U.S. Wellness meats is quite pricey but definitely worth it for the care and the way they feed their animals. However, search around with a quick google search of your area and you'll probably be able to locate some better prices. For instance we buy our 100% grass-fed in bulk at 3.25 to 5.00 a pound which you will never be able to find in the grocery store that cheap. Right now we have 450 pounds coming which will do us most of the year. The upfront investment means we are saving a ton.We also have a pig coming at 5.50/lb and we get to visit them on the farm and are great friends with the farmer. We also are getting 100% pasture raised chicken, guinea fowl and pheasent eggs for 3.50/dozen which is a bargain. When you find a good deal stock up!! This is where a chest freezer comes in handy. We have picked up 3 so far in our local buy and sell (or kijijj). Also when buying fruits and vegetables (always organic) pick the most nutrient dense and bang for your buck. Skip the salad greens!
My roommate does all of the grocery shopping for us, and we literally spend $100-$120 a week (that's about $60 a person) and eat 90% paleo at home (with the exception of some Greek Yogurt and cheese here and there). Meal planning is the key, and shopping around. We go to the farmers market, Wal-Mart, Kroger, and a local grocery here. Shop around and see what is the cheapest and where. Everything we eat is organic or grass-fed, mind you. I'm sure things may be a little cheaper around here, but it's still feasible. I was spending about $200 a week eating the SAD bs so to drop it down to $60 a week, hell yeah.
Go to the frozen fish section of your store and see if you can find some seafood without sodium tripolyphosphate. I think that's what it is, anyway. I can buy bags of whiting fillets. If you can find shrimp without that stuff in it, that's pretty good too. The trick here is figure out what your protein requirements are, and do portion sizes that correspond. I don't manage this as well as I'd like to, but if you can just eat the protein you need and then fill up with good fats and vegetables, you could save money.
If you are going to buy meat from the store, look for good looking roasts. Ground meat and chicken are not good choices. Additionally, koshering the roasts seems to help. To kosher you immerse the meat underwater for thirty minutes. Then you take it out, dry it off, and salt the crap out of it and let it sit for an hour. Then you rinse any excess salt off, dry it off, and it is ready for cooking. I have never done this with pork. Even though I am not Jewish, I just assume it wouldn't work because there is no way to make pork kosher. Now, pork eating cultures have these long marinades in something acidic- I think you can find something about that in the Nourishing Traditions book. Anyway, these preparations can help pull stuff out of the meat, if they are putting anything in.
I am trying to buy more stuff at the farmer's market than ever before, mainly because I've recently had problems. It is the summer time and at summer parties the hamburgers and fruit seem pretty safe, but between whatever is in the ground meat and possibly FODMAPS in the fruit, well, according to my guts, being social leads to distress. So I am less concerned with budget and more concerned with feeling halfway decent.
Counting dining out, my fiance and I spend about $1100 / month, here in Greater Boston, Massachusetts. Prices here -- for everything -- are quite high. However, we only dine out once a week, which comprises about $300 of the total -- I'd say 3 cheap nights, and 1 fancy-pants night out.
So, groceries are about $800 a month for 2 people. So, (4 weeks * 7 days * 3 meals * 2 people) - (4 meals * 2 people) = 160 meals; $800 / 160 = $5 a meal. I would say that's pretty darn good for the quality of food we eat. :-) Unfortunately, this number includes "sundries" and other random stuff we pick up at the grocery store, like paper towels, toilet paper, cleaners, etc -- so the number is actually high.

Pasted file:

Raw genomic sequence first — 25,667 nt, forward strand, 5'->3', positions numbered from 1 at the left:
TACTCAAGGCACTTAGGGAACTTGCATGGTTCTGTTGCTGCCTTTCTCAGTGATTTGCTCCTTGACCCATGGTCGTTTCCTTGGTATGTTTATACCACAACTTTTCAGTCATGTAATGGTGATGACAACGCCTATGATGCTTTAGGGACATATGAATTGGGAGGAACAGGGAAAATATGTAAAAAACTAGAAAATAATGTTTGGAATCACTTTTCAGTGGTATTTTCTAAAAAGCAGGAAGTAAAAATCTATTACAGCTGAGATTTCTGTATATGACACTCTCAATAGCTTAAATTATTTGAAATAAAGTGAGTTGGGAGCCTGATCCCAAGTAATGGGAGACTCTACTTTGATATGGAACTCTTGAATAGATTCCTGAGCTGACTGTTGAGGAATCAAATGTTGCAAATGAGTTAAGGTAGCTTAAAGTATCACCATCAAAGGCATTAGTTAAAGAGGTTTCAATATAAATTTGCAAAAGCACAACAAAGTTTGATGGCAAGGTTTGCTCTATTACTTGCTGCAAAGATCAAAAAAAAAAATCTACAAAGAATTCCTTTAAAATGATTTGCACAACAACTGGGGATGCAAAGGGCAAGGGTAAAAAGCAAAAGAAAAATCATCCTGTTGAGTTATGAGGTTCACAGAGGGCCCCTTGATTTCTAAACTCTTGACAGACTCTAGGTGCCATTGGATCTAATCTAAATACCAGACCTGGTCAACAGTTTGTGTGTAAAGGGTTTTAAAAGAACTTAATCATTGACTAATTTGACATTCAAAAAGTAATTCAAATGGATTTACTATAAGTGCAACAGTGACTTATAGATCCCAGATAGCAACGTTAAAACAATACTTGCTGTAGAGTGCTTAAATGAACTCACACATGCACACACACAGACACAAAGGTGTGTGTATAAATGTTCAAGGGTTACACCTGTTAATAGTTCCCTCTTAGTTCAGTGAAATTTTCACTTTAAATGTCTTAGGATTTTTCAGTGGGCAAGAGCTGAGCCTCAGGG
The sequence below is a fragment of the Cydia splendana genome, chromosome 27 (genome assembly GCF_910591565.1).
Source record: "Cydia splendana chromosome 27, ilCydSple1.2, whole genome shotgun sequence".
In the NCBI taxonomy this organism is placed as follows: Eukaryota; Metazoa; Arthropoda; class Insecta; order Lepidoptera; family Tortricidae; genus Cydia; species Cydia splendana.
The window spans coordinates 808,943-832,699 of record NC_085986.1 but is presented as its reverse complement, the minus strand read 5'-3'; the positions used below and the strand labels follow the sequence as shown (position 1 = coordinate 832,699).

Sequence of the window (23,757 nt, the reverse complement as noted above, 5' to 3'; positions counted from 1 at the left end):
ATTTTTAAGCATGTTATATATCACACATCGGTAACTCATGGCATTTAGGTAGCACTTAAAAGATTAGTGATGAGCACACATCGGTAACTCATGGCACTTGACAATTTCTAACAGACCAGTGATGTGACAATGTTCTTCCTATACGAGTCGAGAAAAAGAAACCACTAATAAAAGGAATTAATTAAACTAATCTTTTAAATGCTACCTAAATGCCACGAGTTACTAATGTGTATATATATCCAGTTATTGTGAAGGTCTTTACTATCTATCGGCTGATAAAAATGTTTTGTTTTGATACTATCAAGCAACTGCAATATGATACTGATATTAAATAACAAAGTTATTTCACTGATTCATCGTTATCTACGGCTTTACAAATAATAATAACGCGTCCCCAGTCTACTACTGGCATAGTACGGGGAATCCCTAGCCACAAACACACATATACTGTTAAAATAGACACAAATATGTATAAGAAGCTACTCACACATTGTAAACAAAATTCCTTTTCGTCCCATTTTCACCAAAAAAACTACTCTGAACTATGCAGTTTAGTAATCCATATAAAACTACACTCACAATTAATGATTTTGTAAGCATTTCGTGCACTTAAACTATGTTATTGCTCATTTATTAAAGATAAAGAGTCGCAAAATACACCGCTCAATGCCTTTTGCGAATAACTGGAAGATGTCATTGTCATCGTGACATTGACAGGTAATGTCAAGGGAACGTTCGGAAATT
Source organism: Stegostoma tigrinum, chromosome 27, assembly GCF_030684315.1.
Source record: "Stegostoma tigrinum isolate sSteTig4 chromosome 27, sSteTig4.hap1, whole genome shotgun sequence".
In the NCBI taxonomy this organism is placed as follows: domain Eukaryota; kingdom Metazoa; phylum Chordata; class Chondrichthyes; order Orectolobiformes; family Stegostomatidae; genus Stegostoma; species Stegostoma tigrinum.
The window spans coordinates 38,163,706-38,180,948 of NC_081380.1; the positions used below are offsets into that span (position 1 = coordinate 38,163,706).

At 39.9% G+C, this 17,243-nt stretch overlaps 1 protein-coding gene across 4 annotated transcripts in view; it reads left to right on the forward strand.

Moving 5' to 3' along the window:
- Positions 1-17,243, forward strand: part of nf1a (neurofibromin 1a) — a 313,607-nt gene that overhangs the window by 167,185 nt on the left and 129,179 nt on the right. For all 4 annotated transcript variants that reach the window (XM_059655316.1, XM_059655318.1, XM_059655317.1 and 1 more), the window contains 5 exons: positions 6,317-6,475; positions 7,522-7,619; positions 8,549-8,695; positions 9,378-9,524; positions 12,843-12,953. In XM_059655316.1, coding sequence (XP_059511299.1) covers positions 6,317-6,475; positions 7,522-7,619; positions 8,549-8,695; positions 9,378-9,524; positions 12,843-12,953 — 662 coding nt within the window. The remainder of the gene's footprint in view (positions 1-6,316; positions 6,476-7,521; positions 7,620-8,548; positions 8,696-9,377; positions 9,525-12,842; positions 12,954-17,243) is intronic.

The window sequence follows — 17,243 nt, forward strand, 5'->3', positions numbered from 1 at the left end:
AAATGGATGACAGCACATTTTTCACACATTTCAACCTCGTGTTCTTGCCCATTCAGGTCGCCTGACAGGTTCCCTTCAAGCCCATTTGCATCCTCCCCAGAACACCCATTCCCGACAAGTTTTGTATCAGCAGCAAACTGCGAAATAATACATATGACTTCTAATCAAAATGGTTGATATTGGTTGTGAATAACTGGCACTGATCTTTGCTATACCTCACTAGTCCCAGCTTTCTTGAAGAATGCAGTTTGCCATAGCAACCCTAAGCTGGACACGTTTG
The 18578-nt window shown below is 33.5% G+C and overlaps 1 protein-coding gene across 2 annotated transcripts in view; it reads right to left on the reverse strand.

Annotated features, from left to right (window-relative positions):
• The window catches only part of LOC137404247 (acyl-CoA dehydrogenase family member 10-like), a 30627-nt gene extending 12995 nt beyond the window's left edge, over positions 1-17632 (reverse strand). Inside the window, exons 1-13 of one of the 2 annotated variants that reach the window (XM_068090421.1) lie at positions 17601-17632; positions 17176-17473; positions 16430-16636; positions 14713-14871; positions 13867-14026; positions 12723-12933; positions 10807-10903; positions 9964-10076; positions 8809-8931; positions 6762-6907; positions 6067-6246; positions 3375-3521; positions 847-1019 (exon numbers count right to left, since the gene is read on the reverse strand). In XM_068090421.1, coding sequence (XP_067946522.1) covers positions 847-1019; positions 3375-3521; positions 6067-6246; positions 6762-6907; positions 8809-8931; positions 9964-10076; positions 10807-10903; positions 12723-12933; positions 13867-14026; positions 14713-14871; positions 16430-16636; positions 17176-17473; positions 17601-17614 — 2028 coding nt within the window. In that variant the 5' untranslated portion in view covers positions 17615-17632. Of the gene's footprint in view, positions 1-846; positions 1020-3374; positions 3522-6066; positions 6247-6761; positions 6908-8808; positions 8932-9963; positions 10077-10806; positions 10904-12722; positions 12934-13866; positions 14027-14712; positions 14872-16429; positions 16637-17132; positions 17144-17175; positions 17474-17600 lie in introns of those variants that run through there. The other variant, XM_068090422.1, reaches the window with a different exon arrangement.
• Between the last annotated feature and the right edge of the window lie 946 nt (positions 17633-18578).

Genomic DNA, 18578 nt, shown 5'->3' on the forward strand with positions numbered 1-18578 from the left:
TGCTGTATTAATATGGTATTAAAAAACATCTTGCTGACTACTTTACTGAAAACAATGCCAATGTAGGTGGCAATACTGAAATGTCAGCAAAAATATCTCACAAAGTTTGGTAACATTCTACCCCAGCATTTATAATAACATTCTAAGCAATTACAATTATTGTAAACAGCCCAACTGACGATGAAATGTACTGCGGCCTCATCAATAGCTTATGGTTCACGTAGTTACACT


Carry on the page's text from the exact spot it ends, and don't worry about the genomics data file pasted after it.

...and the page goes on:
The key to saving money is cooking for yourself. Our Sunday cook-up both saves us lunch-money during the week (all lunches precooked), but we also save time at dinner (sides precooked often enough, so only main course need be cooked) -- and of course, cooking in bulk saves money v. buying meal-to-meal.
While there's definitely a "dollar menu" at fast food joints, I'd easily spend more than $5 for any fast food meal years and years ago when I ate like a SAD asshole -- and that doesn't count inflation - yikes! ;-)
I would suggest you prioritize the premium foods you want to buy, and then make it fit your budget. Fresh fish may not always be feasible, but fresh fish 1 a week and canned fish other days might be, for example. You are going to pay more of a premium for grass-fed steaks (in my experience) than grass fed ground meat (which if you are lucky and live near a farm like I do, may be fairly inexpensive).
Remember: pay a premium for the good stuff you want, but be aware that paying a premium doesn't mean you bought good stuff -- shop wisely!
How much meat are you eating!? Living in Belgium, I spend about 300€ ($400) PER MONTH for ALL the groceries for myself AND my husband! And we both eat "meat" three times a day!
(Breakfast is usually eggs, veggies and an extra protein for flavor - a bit of bacon, some chopped Italian ham... Lunch could be a huge salad with tuna and hard boiled eggs, chicken legs with a veggie, meatballs in a chuny tomato sauce... Dinner usually follows the same basic outline of "protein" + "veggie" + "veggie" - and could be salmon filet + broccoli + tomato or steak + eggplant + asparagus... There really is no skimping at our house - we eat til we're full and have a large variety of things!)
If I were you, I'd re-evaluate your meal plans. Then I'd just go to a regular grocery store and buy the best option you can afford. Every little bit is better than nothing.
You can eat paleo very cheaply. I have 3 college age children and they buy lots of cheap vegetables (here in the UK), tins of sardines/tuna (and we are lucky over here that just about all beef lives in fields on grass so we do not have the same issues the USA has over feeding cows).
Also I don't think you need to be too much of a purist. Most people in the UK/US eat an awful processed food diet. If they just moved to meat/fish/eggs/veg of any kind at all their health would be vastly improved even if nothing were organic or grass fed.
In London 30,000 people have allotments (small plots of land they hire to grow their own vegetables) which is another cheap option.
I am older than you and my UK food costs are not going to be too relevant to you in the USA and I don't really have cost issues at my age. We shop on line and the shopping comes to the house each week.